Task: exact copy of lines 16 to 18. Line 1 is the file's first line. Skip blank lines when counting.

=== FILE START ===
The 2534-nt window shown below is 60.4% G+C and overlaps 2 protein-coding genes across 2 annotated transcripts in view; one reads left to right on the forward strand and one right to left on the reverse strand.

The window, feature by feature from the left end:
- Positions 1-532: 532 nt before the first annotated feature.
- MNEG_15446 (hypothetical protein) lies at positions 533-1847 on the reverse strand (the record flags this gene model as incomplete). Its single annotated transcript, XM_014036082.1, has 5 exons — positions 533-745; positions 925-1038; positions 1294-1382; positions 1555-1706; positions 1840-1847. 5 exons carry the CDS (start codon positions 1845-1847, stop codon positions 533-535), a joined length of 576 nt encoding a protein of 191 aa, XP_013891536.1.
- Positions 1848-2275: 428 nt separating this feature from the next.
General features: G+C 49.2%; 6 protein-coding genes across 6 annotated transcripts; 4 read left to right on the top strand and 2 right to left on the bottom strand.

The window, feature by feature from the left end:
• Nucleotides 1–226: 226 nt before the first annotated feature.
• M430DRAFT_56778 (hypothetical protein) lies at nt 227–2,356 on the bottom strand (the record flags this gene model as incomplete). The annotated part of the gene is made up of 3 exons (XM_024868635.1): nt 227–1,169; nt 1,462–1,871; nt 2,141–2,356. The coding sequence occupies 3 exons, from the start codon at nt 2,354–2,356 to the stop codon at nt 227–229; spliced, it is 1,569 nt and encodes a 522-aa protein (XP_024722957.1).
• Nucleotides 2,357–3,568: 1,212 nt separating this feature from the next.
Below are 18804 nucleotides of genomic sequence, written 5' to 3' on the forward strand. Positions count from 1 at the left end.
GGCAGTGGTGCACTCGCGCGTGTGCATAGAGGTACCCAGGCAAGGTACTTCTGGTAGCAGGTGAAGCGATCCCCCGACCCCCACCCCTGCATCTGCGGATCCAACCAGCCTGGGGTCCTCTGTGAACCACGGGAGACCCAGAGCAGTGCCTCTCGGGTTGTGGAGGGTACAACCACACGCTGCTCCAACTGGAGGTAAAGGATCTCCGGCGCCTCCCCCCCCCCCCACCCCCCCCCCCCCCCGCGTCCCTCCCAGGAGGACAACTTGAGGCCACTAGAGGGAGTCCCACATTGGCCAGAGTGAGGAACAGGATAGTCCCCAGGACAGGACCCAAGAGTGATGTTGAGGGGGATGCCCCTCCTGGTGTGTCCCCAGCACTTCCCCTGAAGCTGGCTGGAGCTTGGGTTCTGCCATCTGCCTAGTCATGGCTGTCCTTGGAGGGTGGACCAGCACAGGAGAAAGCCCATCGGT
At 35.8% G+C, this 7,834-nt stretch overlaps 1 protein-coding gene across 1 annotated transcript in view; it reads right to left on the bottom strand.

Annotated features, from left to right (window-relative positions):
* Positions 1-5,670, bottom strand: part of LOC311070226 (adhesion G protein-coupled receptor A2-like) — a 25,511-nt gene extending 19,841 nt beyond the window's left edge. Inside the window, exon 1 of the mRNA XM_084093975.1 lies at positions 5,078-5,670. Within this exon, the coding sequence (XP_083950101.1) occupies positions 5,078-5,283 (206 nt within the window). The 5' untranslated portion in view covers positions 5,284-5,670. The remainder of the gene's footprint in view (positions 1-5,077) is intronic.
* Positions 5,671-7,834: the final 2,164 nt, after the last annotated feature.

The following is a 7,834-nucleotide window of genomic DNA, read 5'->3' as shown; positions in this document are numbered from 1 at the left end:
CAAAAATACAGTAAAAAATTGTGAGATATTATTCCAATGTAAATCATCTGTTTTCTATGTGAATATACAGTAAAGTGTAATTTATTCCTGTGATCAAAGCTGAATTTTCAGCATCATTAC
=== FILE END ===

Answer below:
* Positions 5,671-7,834: the final 2,164 nt, after the last annotated feature.

The following is a 7,834-nucleotide window of genomic DNA, read 5'->3' as shown; positions in this document are numbered from 1 at the left end:
CAAAAATACAGTAAAAAATTGTGAGATATTATTCCAATGTAAATCATCTGTTTTCTATGTGAATATACAGTAAAGTGTAATTTATTCCTGTGATCAAAGCTGAATTTTCAGCATCATTAC